In the previous two seasons, Kronwall missed a combined 42 games.
This past season, he missed only the first three games before returning to play the final 79 games, averaging 18:31 per game.
"I guess in a nutshell, just less load," Kronwall said the day the Wings cleaned out their lockers. "Didn't lift as much every week. Had one lift day a week instead of several, as I'd done in the past. Just less pounding on the joints on a weekly basis. Just doing alternative stuff. More stuff in the pool and things like that. That's what gave me the opportunity to play this year and I'm hoping it's gonna do the same thing for next year."
Kronwall, 37, ended the season with a six-game point streak, the longest by any Red Wings player this season. It tied for Kronwall's best in five years.
"Last year, it was a struggle to even watch him go through what he did, but that shows if you do the right things and you meet the right people during the summer and you work hard, you can come back stronger and healthier, and he did," captain Henrik Zetterberg said. "You saw it this year, not just the way he played the games he did, but how he was able to push himself, too, and become stronger. I'm really happy to see it. Hopefully he'll have another good summer."
On March 27 against Pittsburgh, Kronwall scored a goal for his 400th career point, the 104th defenseman in league history to reach that milestone.
That goal was also the 80th of Kronwall's career, tying him for fourth place in franchise history in goals by a defenseman with Marcel Pronovost.
"It's pretty amazing to see," fellow Swede Gustav Nyquist said. "He's obviously one of our big leaders in this room. Just the work he puts in to get himself ready to play every game this year, and the work he's put in during the past and just in the previous year now to get back. He had a lot of struggles there and to come back and play the way he did, it's fun to see and it's good to see for a lot of the young guys, including me when I got here. My first couple of years, he was the one I've probably never seen anyone work as hard as him. It's impressive to see."
Kronwall finished with four goals, 23 assists and was minus-14.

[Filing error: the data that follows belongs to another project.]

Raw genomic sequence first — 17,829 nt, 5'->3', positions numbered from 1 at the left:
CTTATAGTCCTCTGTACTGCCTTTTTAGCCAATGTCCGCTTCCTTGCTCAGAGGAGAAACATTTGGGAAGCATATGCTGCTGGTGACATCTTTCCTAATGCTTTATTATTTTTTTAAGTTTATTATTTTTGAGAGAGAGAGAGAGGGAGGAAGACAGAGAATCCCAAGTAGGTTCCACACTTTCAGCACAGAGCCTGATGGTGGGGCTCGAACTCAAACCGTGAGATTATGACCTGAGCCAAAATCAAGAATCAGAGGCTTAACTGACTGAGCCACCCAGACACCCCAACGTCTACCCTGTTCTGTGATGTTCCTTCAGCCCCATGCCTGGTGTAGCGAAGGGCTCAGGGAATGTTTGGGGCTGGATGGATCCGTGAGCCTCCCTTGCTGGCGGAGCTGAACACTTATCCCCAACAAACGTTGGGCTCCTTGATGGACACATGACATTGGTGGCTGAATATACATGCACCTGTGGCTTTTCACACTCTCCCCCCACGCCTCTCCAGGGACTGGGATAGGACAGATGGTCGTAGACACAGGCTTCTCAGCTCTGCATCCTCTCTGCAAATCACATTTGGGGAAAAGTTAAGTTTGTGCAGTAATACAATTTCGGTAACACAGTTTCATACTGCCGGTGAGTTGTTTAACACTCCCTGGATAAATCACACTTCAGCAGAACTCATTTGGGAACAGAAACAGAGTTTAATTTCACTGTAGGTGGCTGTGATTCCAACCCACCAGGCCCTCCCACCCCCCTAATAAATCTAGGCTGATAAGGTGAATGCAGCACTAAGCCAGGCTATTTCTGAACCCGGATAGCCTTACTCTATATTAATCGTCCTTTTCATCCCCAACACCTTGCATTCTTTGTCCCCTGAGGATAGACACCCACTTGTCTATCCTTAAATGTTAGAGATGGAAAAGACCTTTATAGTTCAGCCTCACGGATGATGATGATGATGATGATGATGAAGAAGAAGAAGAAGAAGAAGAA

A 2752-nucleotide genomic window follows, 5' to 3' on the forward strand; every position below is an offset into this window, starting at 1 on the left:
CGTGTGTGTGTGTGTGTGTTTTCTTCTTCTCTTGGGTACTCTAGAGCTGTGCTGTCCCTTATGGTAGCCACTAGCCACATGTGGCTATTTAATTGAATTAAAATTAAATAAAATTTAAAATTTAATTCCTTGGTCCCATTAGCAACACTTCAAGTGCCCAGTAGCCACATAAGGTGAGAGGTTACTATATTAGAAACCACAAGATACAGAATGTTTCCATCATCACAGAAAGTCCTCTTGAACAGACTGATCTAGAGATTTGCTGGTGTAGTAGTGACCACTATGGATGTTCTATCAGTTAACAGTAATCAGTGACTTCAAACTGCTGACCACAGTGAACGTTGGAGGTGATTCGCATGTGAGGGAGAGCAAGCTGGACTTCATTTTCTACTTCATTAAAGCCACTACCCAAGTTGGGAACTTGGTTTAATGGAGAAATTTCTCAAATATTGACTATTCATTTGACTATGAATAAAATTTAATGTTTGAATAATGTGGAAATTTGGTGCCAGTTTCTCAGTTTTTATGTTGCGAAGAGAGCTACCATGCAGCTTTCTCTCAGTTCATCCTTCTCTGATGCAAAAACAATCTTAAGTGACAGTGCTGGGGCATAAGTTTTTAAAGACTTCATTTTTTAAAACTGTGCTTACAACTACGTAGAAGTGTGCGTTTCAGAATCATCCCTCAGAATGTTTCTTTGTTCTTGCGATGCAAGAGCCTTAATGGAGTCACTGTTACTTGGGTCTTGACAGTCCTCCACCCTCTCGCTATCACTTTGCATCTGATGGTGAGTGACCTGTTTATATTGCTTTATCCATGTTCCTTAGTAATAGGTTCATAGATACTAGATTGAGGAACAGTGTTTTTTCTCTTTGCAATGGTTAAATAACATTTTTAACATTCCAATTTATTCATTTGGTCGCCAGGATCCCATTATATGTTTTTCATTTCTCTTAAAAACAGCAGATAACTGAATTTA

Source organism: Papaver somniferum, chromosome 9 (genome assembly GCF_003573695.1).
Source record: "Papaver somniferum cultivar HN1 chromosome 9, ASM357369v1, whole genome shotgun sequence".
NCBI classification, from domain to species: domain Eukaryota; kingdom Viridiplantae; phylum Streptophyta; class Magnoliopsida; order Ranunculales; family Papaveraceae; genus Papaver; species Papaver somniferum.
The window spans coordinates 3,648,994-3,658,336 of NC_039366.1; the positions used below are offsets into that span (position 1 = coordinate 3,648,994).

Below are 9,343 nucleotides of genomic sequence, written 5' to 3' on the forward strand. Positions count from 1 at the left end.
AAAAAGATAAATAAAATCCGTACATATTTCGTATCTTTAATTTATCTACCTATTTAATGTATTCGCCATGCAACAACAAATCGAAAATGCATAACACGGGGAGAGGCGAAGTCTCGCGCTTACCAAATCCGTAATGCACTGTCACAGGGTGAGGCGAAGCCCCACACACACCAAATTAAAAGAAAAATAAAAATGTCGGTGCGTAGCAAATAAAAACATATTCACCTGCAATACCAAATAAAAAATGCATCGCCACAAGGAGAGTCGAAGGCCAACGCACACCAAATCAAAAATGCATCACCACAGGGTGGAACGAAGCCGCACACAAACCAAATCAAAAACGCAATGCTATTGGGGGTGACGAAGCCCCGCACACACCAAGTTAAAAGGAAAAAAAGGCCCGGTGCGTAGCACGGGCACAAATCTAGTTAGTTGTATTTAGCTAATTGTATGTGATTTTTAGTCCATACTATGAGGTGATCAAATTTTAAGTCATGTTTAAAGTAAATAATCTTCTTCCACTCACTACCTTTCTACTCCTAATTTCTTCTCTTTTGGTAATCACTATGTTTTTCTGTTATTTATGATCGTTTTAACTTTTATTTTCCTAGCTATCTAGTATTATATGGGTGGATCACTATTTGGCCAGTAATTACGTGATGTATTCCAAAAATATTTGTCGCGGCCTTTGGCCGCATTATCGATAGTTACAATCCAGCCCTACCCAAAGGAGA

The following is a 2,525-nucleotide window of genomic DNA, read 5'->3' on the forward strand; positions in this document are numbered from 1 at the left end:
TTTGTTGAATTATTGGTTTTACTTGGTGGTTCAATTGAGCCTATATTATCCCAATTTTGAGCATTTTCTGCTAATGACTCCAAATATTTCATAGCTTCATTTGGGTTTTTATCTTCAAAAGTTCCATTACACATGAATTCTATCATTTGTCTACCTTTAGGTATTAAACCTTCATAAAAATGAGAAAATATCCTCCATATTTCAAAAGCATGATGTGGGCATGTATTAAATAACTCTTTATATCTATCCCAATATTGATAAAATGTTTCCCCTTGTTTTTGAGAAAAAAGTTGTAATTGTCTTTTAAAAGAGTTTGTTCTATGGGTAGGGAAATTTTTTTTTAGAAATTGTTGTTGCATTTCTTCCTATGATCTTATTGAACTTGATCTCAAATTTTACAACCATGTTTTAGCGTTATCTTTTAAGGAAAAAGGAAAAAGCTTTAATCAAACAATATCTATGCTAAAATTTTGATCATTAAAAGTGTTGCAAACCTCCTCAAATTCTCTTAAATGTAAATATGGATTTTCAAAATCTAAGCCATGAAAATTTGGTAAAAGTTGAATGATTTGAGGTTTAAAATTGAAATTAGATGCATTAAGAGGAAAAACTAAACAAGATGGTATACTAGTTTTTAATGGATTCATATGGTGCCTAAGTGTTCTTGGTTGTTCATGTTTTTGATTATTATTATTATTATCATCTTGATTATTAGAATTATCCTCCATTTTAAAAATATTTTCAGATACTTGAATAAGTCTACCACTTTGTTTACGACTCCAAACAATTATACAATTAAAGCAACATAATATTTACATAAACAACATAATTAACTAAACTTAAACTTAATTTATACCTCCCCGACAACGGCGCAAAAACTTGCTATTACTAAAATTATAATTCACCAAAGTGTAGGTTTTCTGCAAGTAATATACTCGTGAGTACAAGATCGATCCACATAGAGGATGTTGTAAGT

His 27 points were second only to Mike Green's 33 among Red Wings defensemen.
Although the team was much healthier, the Wings failed to make the playoffs for the second straight season.
"Last year, we talked about guys having down years," Kronwall said. "The standings don't lie. We are where we're at. It doesn't matter if we in here feel like we're a better team than what our record shows. Our record, you can't deny it. It is what it is. We are where we're at. Also, people talk about all these one-goal losses, but we found ways to lose those. We didn't find ways to win those. That's something that has to change in the future."
Although Kronwall hates missing the playoffs, he does see some encouraging signs from the young players making strides.
"I do think some of it is experience," Kronwall said. "Younger guys, even though we didn't make the playoffs, I do think it was a very important year for them. I do think they took steps, definitely big steps in the right direction. That's encouraging to see. So looking back, this was a good experience for them and in saying that, all us older guys, we have to be as good as we possible can. There were nights where I wasn't. That can't happen. We have to be better than we were."
Red Wings general manager Ken Holland has said he has to rebuild the defense and Kronwall agrees with that assessment.
"No doubt about that. I definitely think with where we are at as a team, we've seen some changes up front," Kronwall said. "Definitely ready, and I think it's time for these young guys on D to take another step and get a shot at playing for the team here. Again, it starts with hard work. Have a good camp, but both (Filip) Hronek and (Dennis) Cholowski seem to have really good years. It will be awesome and I very much look forward to watching them play."
Hronek, 20, was named to the AHL's All-Rookie team as he recorded 11 goals, 28 assists and was plus-24 in 67 games with the Grand Rapids Griffins.
Cholowski, 20, made the Western Hockey League All-Star team. Cholowski had 13 goals, 26 assists and was plus-nine in 37 games with the Prince George Cougars.
After being traded to the Portland Winterhawks, he had one goal, 26 assists and was plus-20 in 32 regular-season games. In 12 playoff games with Portland, Cholowski had five goals, two assists and was minus-nine.
Kronwall said he looks forward to mentoring some of the young defensemen as they ascend.
"I think it's awesome when you have guys coming up," Kronwall said. "And I think obviously with where we are at, we're destined to have some young players, especially on D, taking steps. We've seen (Dylan Larkin), (Anthony Mantha), (Andreas Athanasiou), (Tyler Bertuzzi), we've seen some guys up front, and I think it's definitely time for the back end to also get rejuvenated with some young players."
As with Zetterberg, Kronwall knows that his career is closer to the end than the beginning, but he is not ready to retire as he has one year left on his contract and he feels better than he has in previous seasons.
"The last two seasons after the year, I wasn't really sure what was going to come out of the training," Kronwall said. "That part I do feel like if I stick with the program and do what gave me a chance to play this year, I'll be just fine. Hopefully tweak the training regimen a little bit and make it even better.
"I don't think it'll be any different than it was last year. I'm trying to train as hard as I possibly can and just be ready to go come training camp."